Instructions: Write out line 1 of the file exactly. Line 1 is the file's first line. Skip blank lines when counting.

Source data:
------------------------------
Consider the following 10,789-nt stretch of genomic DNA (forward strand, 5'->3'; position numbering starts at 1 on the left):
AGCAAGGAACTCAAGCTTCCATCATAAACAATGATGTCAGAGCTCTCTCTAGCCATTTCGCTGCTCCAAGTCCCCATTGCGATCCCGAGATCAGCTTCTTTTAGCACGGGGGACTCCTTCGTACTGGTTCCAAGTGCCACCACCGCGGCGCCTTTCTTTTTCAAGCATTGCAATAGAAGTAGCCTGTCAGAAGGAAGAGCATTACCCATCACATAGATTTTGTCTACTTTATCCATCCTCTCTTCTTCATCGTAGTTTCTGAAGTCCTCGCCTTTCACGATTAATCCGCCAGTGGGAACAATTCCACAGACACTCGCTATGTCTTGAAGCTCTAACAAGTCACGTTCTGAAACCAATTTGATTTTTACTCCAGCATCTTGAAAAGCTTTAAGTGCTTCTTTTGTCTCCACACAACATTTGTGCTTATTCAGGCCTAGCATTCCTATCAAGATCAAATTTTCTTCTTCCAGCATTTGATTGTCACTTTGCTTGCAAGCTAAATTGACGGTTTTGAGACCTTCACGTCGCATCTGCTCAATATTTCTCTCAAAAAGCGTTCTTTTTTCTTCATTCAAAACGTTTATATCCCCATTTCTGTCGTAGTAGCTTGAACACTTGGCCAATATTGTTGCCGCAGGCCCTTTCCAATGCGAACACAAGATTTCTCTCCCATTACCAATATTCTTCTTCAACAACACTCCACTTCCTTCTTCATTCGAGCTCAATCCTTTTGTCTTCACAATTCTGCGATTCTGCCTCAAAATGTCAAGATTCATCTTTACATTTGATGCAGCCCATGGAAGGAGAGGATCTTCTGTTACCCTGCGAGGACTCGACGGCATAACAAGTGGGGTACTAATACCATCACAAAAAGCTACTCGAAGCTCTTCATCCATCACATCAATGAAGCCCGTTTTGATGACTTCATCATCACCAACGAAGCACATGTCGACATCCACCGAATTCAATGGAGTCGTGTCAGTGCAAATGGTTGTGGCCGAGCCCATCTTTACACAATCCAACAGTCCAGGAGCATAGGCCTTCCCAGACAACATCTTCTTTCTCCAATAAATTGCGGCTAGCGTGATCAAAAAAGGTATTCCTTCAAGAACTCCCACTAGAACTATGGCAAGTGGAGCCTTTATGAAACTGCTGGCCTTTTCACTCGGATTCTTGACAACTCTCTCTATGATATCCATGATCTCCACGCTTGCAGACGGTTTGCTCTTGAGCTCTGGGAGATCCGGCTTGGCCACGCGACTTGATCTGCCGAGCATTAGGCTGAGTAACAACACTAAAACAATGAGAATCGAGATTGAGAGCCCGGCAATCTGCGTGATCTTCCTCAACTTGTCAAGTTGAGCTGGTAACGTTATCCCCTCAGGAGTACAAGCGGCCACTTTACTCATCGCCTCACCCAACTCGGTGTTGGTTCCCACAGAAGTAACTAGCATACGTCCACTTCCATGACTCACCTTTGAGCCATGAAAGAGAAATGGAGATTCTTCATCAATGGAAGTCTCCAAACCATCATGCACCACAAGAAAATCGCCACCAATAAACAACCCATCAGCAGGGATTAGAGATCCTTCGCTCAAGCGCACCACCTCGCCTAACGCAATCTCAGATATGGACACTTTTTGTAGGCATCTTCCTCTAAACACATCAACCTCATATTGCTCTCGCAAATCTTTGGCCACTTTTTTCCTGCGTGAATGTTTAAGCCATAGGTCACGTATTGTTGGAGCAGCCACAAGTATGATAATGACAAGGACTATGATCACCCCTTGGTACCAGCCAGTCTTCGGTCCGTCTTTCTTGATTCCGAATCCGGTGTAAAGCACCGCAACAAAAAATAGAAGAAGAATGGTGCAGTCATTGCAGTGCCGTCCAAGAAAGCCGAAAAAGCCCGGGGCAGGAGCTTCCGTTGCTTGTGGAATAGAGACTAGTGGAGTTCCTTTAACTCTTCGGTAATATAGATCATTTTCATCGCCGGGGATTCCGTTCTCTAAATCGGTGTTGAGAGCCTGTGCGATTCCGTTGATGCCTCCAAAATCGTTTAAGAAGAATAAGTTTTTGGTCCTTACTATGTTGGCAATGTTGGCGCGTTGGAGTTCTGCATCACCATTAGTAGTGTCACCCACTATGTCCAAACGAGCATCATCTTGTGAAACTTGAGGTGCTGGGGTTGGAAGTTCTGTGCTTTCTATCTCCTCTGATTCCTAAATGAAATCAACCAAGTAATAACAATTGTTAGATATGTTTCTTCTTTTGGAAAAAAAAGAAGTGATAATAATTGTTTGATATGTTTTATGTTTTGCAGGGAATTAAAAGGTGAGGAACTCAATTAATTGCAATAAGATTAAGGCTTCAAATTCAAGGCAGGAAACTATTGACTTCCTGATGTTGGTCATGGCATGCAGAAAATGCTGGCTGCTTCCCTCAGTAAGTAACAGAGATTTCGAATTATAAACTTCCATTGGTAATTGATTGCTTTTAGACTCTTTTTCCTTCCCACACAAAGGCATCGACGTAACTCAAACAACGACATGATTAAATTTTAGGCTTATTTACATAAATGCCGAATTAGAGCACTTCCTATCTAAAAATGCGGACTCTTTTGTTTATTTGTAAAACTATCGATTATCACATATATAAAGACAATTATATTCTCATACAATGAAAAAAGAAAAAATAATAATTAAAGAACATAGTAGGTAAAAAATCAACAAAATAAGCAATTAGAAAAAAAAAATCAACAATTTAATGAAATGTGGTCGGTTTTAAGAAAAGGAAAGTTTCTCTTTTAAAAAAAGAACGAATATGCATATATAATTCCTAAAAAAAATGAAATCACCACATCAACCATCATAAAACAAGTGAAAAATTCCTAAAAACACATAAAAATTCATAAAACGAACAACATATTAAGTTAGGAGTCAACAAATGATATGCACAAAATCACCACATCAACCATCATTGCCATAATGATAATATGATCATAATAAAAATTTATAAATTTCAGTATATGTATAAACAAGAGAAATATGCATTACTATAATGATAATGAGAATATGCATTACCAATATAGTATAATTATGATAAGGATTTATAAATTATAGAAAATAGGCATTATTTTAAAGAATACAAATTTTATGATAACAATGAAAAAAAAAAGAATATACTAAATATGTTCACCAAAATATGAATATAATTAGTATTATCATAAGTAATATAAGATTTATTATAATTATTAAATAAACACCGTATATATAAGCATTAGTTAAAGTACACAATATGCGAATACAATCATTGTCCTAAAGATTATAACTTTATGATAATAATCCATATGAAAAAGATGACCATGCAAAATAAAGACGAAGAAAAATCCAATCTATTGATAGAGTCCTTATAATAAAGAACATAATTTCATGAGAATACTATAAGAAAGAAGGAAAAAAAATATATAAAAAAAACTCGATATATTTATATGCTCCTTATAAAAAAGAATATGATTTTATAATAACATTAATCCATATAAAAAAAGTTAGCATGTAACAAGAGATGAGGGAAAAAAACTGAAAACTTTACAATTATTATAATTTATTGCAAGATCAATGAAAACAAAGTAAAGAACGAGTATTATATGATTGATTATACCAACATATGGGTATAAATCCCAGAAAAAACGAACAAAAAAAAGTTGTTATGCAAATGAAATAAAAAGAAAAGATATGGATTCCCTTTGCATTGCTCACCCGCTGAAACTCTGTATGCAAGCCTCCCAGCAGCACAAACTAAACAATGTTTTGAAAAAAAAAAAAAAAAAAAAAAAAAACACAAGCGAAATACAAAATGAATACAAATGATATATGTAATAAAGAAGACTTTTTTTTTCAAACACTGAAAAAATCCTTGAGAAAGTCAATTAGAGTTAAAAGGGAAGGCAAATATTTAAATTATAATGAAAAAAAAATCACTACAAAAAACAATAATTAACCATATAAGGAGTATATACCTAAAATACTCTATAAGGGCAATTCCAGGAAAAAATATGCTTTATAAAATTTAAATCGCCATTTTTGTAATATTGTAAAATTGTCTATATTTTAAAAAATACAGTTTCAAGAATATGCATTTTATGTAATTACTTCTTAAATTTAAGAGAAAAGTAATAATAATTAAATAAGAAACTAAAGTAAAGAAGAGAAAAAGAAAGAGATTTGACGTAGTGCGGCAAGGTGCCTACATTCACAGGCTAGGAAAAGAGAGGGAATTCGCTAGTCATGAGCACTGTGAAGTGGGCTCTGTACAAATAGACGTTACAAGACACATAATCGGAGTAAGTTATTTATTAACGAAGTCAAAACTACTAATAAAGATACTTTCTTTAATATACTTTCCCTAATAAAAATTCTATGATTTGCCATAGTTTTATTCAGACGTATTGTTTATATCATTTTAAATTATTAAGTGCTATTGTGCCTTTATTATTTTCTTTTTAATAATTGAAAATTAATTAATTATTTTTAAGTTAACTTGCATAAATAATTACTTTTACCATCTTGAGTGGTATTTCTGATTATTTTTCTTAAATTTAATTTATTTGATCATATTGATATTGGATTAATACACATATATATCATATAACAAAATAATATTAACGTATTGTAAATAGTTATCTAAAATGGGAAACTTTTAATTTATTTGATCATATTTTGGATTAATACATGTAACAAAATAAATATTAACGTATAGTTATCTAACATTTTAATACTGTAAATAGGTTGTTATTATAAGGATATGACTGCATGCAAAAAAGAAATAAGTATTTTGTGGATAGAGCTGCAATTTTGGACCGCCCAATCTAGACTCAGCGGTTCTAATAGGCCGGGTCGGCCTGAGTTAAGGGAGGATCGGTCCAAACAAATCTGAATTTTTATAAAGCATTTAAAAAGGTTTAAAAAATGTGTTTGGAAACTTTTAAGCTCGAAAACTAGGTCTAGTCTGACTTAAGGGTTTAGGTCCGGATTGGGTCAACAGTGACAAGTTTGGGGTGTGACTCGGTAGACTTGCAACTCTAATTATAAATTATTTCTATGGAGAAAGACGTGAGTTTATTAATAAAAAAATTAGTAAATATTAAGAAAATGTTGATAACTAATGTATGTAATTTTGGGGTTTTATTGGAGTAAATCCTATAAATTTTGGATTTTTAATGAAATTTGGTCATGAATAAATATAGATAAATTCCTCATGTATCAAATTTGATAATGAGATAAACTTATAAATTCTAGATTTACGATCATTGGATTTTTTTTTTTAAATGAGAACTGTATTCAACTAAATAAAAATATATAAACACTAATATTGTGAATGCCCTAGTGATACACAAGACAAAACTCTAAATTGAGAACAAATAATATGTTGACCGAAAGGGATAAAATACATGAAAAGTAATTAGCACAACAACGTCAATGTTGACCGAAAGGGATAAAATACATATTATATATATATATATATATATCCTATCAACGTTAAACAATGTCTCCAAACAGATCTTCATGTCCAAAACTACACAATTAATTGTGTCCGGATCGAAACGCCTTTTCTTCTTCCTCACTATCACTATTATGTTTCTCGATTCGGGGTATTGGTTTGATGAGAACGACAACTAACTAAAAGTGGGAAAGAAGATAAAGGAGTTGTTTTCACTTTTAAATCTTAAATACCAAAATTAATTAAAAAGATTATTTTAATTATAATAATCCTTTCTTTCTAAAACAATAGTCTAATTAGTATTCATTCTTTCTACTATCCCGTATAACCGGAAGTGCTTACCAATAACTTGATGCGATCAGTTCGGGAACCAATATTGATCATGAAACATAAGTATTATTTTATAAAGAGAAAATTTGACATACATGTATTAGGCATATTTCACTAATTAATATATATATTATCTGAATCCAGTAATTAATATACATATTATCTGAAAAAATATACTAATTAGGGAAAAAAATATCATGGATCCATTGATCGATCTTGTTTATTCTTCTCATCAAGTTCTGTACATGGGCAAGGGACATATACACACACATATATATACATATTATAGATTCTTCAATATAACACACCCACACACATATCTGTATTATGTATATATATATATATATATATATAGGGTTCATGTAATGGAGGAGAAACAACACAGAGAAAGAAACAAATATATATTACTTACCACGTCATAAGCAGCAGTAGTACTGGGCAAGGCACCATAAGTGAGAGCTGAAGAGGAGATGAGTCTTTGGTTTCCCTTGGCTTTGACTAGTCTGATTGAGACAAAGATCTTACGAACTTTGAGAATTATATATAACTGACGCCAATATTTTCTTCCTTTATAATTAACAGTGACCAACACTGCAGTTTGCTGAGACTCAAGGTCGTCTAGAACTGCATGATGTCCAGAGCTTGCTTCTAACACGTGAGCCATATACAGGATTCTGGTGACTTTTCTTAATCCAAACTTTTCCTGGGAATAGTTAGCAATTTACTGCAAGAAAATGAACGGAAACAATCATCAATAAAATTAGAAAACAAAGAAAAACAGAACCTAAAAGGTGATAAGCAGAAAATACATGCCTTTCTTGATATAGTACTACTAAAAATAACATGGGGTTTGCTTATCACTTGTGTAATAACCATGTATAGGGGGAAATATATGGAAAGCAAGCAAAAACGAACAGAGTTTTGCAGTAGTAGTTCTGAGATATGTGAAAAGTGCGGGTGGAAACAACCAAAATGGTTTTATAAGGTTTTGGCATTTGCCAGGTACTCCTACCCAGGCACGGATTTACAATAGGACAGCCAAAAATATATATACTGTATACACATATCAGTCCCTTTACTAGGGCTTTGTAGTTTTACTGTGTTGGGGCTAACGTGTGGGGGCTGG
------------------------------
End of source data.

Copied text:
Consider the following 10,789-nt stretch of genomic DNA (forward strand, 5'->3'; position numbering starts at 1 on the left):